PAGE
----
SOUTH OGDEN, Utah Perhaps President Thomas S. Monson felt a moment of Scouting deja vu recently when he stood on the steps of the remodeled Ogden Scout Service Center, taking in the view of the Great Salt Lake and its surrounding greenery.
Almost 37 years ago President Monson then a junior member of the Quorum of the Twelve stood near that same spot to dedicate the original service center. The Church leader returned June 3 to dedicate a renovated, upgraded building that will serve thousands of Scouts and their leaders from the Trapper Trails Council.
Participating in the service center dedication once again, said President Monson, "is a tender moment for me." The first counselor in the First Presidency read a passage from his journal that he wrote after dedicating that original building. The Frank M. Browning Service Center was opened Oct. 24, 1966, at a cost of $100,000.
That first building served Scouts in Northern Utah and parts of Wyoming well for decades. But over time the structure became outdated, could not adequately meet the needs of the Trapper Trails Council and needed to be renovated. The building's refurbished interior will house the council's administrative offices, along with a first-rate commissary and training facilities. The facade was also rebuilt.
But President Monson reminded those who gathered for the June 3 dedication that the new and improved service center "is more than a structure" it's a place to build boys into men. In his comments, President Monson repeated the Boy Scout Motto: Be Prepared.
He also quoted the Scout slogan to do a good turn daily. "What more can we ask?" he said.
President Monson told the experience of his nephew who saved the life of a drowning brother by enlisting the skills he mastered to earn the Lifesaving merit badge. "Is Scouting relevant?" President Monson asked. It was certainly relevant to the family of that Scout-trained lifeguard, he answered.
He recalled meeting a young Scout who walked on two artificial legs. Despite his disability, the boy was participating fully in the Scouting program. The resilient young man's attitude deepened President Monson's appreciation for the benefits of Scouting.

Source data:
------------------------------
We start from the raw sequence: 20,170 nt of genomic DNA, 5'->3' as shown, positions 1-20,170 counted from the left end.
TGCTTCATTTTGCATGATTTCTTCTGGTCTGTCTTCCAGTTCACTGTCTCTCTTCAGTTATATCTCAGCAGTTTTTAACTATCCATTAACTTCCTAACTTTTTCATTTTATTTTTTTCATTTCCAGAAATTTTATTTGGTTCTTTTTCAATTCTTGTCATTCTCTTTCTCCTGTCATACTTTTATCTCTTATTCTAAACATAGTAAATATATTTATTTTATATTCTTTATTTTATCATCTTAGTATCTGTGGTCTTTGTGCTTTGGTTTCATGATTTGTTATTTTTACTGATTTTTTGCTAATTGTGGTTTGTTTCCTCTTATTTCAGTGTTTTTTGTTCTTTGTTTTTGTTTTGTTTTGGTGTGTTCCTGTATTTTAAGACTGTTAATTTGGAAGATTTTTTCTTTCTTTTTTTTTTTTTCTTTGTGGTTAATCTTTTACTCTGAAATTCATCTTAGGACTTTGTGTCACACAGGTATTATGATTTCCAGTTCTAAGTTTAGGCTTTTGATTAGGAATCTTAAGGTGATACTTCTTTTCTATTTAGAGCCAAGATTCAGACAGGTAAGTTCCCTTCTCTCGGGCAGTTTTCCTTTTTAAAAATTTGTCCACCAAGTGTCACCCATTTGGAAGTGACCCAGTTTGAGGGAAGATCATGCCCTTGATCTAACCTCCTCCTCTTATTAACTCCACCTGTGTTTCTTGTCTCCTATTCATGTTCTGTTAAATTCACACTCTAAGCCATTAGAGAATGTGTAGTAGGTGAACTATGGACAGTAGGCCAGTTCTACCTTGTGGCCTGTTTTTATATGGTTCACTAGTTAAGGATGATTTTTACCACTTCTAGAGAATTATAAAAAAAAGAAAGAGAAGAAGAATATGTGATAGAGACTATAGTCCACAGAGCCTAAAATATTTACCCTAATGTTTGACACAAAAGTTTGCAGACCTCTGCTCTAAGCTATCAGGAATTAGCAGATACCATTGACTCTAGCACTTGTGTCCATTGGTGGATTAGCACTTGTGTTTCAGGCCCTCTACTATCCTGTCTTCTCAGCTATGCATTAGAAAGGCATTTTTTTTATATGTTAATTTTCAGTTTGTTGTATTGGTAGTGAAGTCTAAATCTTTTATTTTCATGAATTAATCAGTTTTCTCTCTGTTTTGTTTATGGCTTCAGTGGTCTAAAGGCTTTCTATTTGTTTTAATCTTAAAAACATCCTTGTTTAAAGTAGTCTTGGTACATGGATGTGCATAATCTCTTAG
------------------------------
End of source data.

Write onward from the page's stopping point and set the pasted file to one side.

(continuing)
In his dedicatory prayer, President Monson called the service center "a lovely building," then asked that the center be made a place where the future men and women of America would be taught, led and trained.
David Ross, the assistant chief Scout executive of the National Council of the Boy Scouts of America, noted that the Church and Scouting are celebrating 90 years together. Mr. Ross said Scouting is helping young men prepare for missions and future priesthood and civic duties.
Prior to President Monson's comments, Robert Godfrey accepted Scouting's National Lifesaving Honor Medal With Crossed Palms award on behalf of his late brother, Nathan Scott Godfrey.
Elder Nathan Scott Godfrey, an Eagle Scout from Kaysville, Utah, was serving in the Argentina Rosario Mission when he was killed March 9 while trying to save the life of a drowning teen. President Monson presented Robert Godfrey with his brother's award.
The Rev. Monsignor L.P. Sweeney of the Our Holy Family Catholic Church in South Ogden offered the opening prayer at the dedication ceremony, then assisted President Monson and Scout leaders in the ribbon cutting ceremony.
Council leaders also unveiled a life-size statue of the "Unknown Scout" an anonymous English Boy Scout who embodied the Scouting philosophy of helping others. That statue stands outside the service center entrance.
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